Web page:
[Federal Register Volume 78, Number 38 (Tuesday, February 26, 2013)]
[Rules and Regulations]
[Pages 12953-12955]
From the Federal Register Online via the Government Publishing Office [www.gpo.gov]
[FR Doc No: 2013-03416]



Office of the Secretary

32 CFR Part 199

[Docket ID: DOD-2011-HA-0035]
RIN 0720-AB49

TRICARE; TRICARE Sanction Authority for Third-Party Billing 

AGENCY: Office of the Secretary, Department of Defense.

ACTION: Final rule.


SUMMARY: This final rule will provide the Director, TRICARE Management 
Activity (TMA), or designee, with the authority to sanction third-party 
billing agents by invoking the administrative remedy of exclusion or 
suspension from the TRICARE program. Such sanctions may be invoked in 
situations involving fraud or abuse on the part of third-party billing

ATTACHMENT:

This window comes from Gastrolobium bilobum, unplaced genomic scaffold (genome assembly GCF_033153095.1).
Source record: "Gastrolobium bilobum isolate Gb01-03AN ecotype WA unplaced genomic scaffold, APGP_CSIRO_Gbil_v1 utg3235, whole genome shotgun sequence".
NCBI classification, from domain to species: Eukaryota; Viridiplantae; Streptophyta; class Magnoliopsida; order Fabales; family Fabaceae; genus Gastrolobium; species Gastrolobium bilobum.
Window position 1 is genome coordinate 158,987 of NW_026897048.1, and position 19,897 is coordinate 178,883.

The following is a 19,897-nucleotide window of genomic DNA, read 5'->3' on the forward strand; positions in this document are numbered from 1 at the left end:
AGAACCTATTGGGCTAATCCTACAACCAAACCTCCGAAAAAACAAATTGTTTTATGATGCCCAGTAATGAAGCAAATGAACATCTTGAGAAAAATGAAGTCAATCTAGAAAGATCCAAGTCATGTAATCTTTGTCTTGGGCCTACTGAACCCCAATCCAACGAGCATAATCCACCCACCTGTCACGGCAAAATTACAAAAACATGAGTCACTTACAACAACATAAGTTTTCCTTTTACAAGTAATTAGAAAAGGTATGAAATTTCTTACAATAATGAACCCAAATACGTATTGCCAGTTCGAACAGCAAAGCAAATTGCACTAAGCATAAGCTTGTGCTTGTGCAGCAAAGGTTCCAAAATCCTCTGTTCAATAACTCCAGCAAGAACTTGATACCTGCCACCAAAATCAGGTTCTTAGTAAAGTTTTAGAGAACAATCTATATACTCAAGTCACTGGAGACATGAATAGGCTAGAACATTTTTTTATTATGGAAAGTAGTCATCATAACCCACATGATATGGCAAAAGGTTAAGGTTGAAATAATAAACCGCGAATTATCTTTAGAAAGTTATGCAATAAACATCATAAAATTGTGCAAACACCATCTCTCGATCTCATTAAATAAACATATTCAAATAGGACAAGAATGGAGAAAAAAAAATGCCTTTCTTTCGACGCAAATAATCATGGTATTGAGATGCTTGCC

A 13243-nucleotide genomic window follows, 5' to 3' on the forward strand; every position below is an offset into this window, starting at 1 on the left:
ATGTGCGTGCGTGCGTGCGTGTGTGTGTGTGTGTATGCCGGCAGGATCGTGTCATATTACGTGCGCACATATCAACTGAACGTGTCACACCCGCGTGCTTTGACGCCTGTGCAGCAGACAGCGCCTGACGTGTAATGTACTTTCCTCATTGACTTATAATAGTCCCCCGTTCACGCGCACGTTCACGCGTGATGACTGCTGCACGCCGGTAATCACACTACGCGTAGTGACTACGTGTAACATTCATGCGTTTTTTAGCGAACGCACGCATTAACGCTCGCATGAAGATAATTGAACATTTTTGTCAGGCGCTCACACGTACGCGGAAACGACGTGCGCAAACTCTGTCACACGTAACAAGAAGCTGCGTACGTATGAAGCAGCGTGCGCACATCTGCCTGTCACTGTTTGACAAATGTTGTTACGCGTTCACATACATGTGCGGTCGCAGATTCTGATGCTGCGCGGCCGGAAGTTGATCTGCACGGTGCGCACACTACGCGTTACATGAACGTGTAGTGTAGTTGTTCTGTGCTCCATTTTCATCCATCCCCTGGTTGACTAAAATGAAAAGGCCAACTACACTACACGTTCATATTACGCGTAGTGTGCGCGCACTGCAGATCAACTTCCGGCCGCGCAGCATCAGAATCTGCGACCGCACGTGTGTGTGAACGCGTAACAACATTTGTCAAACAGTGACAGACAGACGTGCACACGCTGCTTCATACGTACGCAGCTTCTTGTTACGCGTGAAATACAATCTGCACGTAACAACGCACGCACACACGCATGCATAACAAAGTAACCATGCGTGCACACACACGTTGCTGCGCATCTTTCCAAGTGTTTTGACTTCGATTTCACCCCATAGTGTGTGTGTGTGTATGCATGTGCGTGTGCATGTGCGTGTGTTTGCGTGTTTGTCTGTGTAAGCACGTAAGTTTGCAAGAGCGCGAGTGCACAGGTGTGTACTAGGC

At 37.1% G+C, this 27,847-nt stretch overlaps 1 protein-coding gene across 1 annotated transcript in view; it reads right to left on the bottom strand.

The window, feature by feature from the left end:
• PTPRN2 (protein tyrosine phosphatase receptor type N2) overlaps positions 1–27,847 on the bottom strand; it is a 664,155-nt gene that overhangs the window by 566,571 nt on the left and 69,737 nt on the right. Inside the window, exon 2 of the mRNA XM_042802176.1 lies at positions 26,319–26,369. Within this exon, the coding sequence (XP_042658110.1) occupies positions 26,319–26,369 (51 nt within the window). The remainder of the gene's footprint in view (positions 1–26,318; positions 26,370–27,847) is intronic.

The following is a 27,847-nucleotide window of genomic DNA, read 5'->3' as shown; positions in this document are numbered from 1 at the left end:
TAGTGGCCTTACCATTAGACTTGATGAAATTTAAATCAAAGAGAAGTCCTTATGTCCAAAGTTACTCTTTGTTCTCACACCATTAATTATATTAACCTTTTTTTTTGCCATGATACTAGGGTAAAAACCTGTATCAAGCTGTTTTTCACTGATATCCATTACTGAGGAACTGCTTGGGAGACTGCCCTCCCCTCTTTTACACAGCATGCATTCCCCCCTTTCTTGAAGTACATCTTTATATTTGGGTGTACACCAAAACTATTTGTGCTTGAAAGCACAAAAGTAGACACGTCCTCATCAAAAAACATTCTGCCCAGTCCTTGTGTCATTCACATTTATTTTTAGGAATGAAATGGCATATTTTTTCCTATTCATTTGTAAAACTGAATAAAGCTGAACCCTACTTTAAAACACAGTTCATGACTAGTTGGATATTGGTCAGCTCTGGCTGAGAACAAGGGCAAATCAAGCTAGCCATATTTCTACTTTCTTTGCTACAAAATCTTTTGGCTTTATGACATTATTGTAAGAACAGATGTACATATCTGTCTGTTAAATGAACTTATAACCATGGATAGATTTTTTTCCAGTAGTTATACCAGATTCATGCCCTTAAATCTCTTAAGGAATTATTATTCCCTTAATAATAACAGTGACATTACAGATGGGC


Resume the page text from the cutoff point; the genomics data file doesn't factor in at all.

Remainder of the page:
agents that prepare or submit claims presented to TRICARE for payment.

DATES: Effective date: This rule is effective March 28, 2013.

FOR FURTHER INFORMATION CONTACT: Ms. Ann N. Fazzini, Medical Benefits 
and Reimbursement Branch, TMA, telephone, (303) 676-3803.


I. Executive Summary and Overview

A. Purpose of the Regulatory Action

    As stated in the proposed rule, TRICARE has regulatory authority 
under 32 Code of Federal Regulations (CFR) 199.9 to invoke sanctions in 
situations involving fraud or abuse on the part of providers of TRICARE 
services. A provider is defined in 32 CFR 199.2 as, ``A hospital or 
other institutional provider, a physician, or other individual 
professional provider, or other provider of services or supplies as